Share

New US 1040 Tax Form Simpler, Now Size of Post Card

Share

The Trump administration is promising Americans a less complicated tax season next year thanks to the Tax Cuts and Jobs Act signed into law late last year.

According to U.S. Treasury Secretary Steven Mnuchin, a new, smaller tax form is set to be unveiled in coming days.

“Next week we will be unveiling the new 1040 and it will be a postcard as we promised,” he said during an event on Wednesday celebrating the six-month anniversary of the bill’s passage.

Mnuchin promised that hardworking taxpayers “won’t have to spend nearly as much time” filling out their tax-related paperwork.

Several high-ranking Republicans and members of the administration cited postcard-sized tax forms as a central selling point for the passage of tax reform.

Trending:
'Looks Like a Hostage Photo': Twitter Users Howl After Harris Staffer Stages Pic to Quiet Bad Press

First daughter and White House adviser Ivanka Trump predicted in December that the “vast majority” of Americans will complete their taxes “on a single postcard.”

House Speaker Paul Ryan made a similar promise.

“We’re making it so simple that almost nine out of 10 taxpayers can do their taxes on a form like a postcard,” he said.

President Donald Trump himself described a truncated tax form as one result of the new law, calling the new document “a single, little, beautiful sheet of paper.”

Do you expect to be able to pay taxes on a postcard next year?

Those promises were almost immediately met with skepticism by a number of critics who analyzed the likely real-world impact of the tax law’s reforms.

Howard Gleckman, a senior fellow in the Urban-Brookings Tax Policy Center at the Urban Institute, penned an Op-Ed for Forbes in which he challenged the notion that the new forms would be as simplified as some have suggested.

According to his analysis, only five or six of 98 lines and boxes currently included on the IRS Form 1040 would be eliminated under the new tax law — and at least one new item would likely need to be added.

“That would make for a really big postcard (or really tiny type),” he wrote.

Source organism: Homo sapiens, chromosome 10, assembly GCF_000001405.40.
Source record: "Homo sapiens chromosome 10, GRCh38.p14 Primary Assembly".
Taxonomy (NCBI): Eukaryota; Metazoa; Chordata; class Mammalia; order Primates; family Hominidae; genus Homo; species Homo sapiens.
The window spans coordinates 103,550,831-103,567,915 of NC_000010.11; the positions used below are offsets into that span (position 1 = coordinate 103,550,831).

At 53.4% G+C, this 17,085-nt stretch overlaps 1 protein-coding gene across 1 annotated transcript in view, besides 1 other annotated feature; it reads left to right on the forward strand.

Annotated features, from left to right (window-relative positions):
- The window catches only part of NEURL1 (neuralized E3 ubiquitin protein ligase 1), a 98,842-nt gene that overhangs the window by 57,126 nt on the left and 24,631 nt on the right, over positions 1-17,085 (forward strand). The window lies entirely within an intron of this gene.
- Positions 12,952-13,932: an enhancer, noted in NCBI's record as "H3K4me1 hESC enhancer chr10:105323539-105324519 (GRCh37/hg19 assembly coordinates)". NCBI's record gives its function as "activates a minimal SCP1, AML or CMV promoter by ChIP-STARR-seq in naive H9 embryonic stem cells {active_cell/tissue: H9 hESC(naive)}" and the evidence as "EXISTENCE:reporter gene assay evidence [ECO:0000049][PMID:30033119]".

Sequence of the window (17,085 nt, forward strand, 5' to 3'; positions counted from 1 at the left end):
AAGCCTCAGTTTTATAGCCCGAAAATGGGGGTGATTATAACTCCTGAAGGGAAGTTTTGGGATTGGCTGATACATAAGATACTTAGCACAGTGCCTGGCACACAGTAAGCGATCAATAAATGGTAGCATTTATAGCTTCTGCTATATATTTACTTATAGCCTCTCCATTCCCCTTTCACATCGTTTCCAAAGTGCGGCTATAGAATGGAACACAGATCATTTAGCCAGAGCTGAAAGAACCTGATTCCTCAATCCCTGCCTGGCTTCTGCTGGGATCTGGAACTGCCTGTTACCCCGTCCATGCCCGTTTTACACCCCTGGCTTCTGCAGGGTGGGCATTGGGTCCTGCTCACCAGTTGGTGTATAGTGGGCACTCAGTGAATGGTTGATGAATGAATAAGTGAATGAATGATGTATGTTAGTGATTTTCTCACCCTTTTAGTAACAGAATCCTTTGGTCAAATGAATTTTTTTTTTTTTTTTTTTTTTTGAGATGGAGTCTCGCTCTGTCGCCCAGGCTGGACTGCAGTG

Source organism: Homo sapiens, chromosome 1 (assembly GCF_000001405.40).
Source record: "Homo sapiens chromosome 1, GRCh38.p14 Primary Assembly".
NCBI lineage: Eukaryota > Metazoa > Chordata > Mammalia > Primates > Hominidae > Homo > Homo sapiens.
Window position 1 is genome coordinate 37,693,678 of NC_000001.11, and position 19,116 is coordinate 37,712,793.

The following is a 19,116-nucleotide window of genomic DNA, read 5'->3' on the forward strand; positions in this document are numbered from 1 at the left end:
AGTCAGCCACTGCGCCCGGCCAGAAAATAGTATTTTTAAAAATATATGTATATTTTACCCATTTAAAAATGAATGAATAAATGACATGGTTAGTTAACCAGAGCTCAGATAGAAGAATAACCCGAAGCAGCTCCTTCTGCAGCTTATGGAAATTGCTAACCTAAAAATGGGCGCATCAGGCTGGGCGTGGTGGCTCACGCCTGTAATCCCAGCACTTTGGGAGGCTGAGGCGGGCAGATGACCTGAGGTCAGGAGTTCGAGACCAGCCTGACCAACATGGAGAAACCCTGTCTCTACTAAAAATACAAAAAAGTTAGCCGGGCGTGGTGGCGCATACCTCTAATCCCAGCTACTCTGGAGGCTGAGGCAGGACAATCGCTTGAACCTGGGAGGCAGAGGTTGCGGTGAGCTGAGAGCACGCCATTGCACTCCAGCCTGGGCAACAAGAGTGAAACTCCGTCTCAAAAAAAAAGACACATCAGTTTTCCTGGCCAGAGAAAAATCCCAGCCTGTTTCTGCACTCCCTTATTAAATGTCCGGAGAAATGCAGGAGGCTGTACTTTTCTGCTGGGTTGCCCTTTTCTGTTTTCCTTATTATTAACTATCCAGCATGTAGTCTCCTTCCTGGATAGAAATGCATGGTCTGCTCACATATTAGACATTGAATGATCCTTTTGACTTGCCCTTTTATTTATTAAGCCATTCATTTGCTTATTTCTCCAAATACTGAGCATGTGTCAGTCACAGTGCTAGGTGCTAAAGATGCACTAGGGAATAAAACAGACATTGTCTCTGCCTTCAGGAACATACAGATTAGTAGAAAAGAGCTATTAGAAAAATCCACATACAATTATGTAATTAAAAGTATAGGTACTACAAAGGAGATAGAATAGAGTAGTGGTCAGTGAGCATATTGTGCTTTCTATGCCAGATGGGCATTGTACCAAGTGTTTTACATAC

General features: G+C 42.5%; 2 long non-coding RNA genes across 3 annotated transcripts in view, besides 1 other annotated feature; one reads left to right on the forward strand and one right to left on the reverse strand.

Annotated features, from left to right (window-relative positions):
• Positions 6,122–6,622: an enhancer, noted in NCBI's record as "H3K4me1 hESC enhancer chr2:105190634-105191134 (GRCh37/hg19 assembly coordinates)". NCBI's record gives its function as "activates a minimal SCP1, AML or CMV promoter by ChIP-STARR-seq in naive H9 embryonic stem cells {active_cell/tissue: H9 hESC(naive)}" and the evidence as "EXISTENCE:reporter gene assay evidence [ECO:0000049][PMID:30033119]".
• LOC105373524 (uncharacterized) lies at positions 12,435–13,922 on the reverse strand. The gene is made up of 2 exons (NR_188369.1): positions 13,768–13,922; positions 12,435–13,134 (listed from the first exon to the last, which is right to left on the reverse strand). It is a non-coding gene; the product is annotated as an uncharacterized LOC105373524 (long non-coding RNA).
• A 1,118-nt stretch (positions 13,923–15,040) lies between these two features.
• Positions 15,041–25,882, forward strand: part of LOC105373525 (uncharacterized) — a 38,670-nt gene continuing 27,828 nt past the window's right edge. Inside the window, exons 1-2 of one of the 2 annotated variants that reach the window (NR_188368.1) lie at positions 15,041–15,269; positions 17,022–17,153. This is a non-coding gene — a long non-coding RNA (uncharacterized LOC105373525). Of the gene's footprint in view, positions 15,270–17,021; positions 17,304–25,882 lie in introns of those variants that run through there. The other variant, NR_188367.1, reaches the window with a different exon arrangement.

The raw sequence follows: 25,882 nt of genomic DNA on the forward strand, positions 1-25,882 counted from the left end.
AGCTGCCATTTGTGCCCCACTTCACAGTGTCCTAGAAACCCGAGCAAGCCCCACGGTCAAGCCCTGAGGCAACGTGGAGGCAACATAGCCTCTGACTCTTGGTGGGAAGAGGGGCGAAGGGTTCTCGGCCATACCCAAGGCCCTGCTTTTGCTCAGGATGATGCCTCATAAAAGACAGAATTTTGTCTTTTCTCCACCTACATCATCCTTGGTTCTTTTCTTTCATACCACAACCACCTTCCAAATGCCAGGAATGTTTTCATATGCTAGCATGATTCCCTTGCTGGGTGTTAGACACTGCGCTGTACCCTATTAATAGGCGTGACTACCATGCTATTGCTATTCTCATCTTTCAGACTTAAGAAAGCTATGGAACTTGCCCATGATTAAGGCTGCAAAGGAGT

Committee for a Responsible Federal Budget Sr. Vice President Marc Goldwein agreed that the new law does not do enough to simplify a complex tax code.

Related:
Shocking Tax Break for Biden's Rich Buddies Is 2nd Biggest Item in 'Build Back Better'

“The whole purpose of tax reform is to eliminate tax breaks to simplify the tax code and reduce rates,” he said. “But from what I can see, they only repeal one significant tax break, and very few if any tiny ones.”

Several Twitter accounts also expressed incredulity ahead of next week’s promised reveal.

As a candidate, Trump discussed simplifying the tax code and in one 2015 interview said it would be his “dream” to “put H&R Block right out of business.”

While Republicans continue to promise simplicity next year, the tax preparation industry appears secure for now. The founder of one California accounting firm said she saw a noticeable uptick in clients following the passage of the new tax bill.

“It’s really confusing,” she said. “It’s not simplified in any stretch of the imagination.”

Truth and Accuracy

Submit a Correction →



We are committed to truth and accuracy in all of our journalism. Read our editorial standards.

Tags:
, , ,
Share
Chris Agee is an American journalist with more than 15 years of experience in a wide range of newsrooms.
Chris Agee is an American journalist with more than 15 years of experience in a variety of newsroom settings. After covering crime and other beats for newspapers and radio stations across the U.S., he served as managing editor at Western Journalism until 2017. He has also been a regular guest and guest host on several syndicated radio programs. He lives in Phoenix, Arizona, with his wife and son.
Birthplace
Virginia
Nationality
American
Honors/Awards
Texas Press Association, Best News Writing - 2012
Education
Bachelor of Arts, Journalism - Averett University
Professional Memberships
Online News Association
Location
Arizona
Topics of Expertise
Politics, Entertainment




Conversation

The Western Journal is pleased to bring back comments to our articles! Due to threatened de-monetization by Big Tech, we had temporarily removed comments, but we have now implemented a solution to bring back the conversation that Big Tech doesn't want you to have. If you have any problems using the new commenting platform, please contact customer support at commenting-help@insticator.com. Welcome back!